Start Dating chinese porcelain marks

Dating chinese porcelain marks

A major cause of this was possibly the increased exposure to foreign cultures.

Therefore, the presence of a color or colors that will not fit a specific period of production, will result in an item being classified as a later reproduction or fake.

The very earliest porcelain decorations of porcelain were made in blue on white ground.

Different painting styles may also give some era-specific hints.

Foot Looking at the bottom of an item provides the most relevant indications in view to age and/or approximate time of production.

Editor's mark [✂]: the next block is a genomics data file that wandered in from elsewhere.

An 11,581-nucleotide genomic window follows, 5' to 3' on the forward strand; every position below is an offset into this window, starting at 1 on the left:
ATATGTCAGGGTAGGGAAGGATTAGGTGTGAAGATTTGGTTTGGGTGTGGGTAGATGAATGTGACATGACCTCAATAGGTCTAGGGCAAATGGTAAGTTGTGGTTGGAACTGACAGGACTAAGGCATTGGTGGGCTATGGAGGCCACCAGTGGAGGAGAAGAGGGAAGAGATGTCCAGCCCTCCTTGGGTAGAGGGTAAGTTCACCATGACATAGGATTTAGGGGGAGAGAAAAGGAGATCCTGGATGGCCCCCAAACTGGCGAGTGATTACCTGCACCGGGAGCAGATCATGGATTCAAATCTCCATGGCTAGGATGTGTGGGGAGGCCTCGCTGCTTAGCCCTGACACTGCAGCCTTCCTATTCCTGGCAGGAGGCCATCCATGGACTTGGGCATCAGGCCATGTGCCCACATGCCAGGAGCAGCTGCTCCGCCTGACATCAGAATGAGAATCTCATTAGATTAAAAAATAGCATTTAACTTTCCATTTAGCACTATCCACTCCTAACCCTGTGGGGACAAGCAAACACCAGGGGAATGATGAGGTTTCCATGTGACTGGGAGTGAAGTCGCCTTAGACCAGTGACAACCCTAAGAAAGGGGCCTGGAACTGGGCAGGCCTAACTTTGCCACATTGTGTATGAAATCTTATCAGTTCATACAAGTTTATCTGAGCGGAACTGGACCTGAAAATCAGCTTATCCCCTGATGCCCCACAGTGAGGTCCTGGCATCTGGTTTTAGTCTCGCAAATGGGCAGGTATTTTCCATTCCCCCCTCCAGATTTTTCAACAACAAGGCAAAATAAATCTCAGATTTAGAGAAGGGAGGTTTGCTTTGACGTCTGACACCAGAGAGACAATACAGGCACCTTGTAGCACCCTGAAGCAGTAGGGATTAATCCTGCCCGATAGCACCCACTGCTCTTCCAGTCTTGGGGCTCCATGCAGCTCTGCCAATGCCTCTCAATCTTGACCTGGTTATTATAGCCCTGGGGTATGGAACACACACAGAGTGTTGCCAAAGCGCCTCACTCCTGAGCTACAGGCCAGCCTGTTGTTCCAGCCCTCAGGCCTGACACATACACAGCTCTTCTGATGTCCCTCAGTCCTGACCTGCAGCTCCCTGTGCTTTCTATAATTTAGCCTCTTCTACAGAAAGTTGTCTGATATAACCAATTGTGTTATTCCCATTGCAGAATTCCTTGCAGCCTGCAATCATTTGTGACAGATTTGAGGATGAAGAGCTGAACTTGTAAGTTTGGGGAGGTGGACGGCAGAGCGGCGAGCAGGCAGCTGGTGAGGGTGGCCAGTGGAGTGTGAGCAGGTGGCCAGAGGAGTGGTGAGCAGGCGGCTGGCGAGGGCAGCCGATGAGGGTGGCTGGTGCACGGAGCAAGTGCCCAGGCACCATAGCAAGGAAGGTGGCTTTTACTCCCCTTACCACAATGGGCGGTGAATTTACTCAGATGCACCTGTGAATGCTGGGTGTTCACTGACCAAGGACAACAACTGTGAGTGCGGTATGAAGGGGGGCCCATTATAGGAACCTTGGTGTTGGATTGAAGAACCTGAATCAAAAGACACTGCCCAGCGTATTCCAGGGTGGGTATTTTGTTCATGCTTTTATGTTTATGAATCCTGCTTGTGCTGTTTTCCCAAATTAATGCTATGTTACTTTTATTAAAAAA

The shapes usually remained more or less the same with kitchen or table wares due to their utilitarian purpose and association with our eating and drinking habits.

Decorative items like vases, jars and ceramic containers of all sizes and forms were more subjected to change.

kiln firing, etc.) developed over time can be included in the overall evaluation when identifying Chinese porcelain.

Mark If there is a mark, the experienced collector will know if the period of the mark and that of the item itself (the points mentioned above) fit into the same picture.

Glaze The glaze provides some hints as to the age, as it was different and evolving over time, and may have been subjected to elements (soil, sea, air).

Clay As with the glaze the clay/slip was gradually refined and in the 18th century its quality was at the peak. Some defects therefore may not show in porcelain of the 18th century.

But, even the blue color tone differed depending on whether the blue dye was imported, sourced domestically, or was a mix of both.